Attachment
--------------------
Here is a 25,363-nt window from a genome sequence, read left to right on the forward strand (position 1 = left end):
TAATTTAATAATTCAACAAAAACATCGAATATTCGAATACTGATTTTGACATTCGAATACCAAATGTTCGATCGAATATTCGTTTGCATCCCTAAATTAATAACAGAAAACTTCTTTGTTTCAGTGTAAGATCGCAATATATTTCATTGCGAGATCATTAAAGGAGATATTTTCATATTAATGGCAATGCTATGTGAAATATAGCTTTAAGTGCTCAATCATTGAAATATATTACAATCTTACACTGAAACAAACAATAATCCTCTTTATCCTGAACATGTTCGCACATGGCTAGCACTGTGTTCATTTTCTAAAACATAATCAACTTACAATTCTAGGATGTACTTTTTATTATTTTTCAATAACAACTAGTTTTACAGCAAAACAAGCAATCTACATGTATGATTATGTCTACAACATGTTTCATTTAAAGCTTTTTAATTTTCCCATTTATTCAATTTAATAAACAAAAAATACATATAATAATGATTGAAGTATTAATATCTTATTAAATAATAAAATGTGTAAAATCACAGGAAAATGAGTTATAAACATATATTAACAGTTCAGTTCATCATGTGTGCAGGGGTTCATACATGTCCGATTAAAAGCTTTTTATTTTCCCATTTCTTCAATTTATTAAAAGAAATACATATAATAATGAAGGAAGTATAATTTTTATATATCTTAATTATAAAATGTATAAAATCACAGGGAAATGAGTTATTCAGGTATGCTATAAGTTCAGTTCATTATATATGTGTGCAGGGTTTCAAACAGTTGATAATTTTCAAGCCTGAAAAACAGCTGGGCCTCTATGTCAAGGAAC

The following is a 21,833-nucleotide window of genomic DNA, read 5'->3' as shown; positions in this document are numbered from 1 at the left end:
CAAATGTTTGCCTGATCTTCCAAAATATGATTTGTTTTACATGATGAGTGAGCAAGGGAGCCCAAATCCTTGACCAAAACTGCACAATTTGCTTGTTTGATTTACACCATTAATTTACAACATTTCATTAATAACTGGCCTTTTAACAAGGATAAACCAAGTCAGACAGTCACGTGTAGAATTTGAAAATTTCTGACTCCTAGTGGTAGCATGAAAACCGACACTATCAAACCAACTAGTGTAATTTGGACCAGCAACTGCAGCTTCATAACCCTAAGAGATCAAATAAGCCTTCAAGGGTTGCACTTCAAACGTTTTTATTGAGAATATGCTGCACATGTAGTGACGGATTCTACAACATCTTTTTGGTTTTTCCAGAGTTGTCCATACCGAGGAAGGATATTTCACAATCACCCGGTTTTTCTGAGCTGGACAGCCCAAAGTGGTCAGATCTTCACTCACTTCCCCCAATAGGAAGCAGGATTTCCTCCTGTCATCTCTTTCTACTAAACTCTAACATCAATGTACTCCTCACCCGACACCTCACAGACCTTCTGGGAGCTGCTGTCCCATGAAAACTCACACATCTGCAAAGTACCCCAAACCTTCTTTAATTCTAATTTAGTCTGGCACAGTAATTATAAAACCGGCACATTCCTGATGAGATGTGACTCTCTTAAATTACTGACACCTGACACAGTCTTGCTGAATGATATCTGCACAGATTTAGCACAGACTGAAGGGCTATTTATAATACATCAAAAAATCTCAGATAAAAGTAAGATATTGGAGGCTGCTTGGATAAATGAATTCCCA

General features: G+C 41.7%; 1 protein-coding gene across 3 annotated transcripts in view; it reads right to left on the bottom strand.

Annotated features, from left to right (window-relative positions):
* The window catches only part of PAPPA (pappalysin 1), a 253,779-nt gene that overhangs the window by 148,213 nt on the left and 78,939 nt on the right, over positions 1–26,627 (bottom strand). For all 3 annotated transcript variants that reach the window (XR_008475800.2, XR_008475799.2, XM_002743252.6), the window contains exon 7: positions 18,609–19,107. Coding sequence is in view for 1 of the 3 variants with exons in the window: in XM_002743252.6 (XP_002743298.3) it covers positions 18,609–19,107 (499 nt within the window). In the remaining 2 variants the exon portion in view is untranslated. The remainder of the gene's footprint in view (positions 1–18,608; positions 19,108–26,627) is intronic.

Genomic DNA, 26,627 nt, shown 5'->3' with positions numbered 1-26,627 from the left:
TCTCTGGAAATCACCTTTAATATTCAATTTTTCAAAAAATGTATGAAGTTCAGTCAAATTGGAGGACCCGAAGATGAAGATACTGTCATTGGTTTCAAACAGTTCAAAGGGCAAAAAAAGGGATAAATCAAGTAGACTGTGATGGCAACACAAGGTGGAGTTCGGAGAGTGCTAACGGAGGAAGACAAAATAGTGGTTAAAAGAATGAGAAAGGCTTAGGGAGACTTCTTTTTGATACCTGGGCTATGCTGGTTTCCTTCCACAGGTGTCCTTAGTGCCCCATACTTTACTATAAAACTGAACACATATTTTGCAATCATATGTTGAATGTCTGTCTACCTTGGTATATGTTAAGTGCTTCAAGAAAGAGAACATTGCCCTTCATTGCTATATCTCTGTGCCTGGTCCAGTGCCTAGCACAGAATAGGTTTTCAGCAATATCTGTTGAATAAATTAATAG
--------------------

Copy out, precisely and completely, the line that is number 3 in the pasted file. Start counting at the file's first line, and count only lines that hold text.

The following is a 21,833-nucleotide window of genomic DNA, read 5'->3' as shown; positions in this document are numbered from 1 at the left end: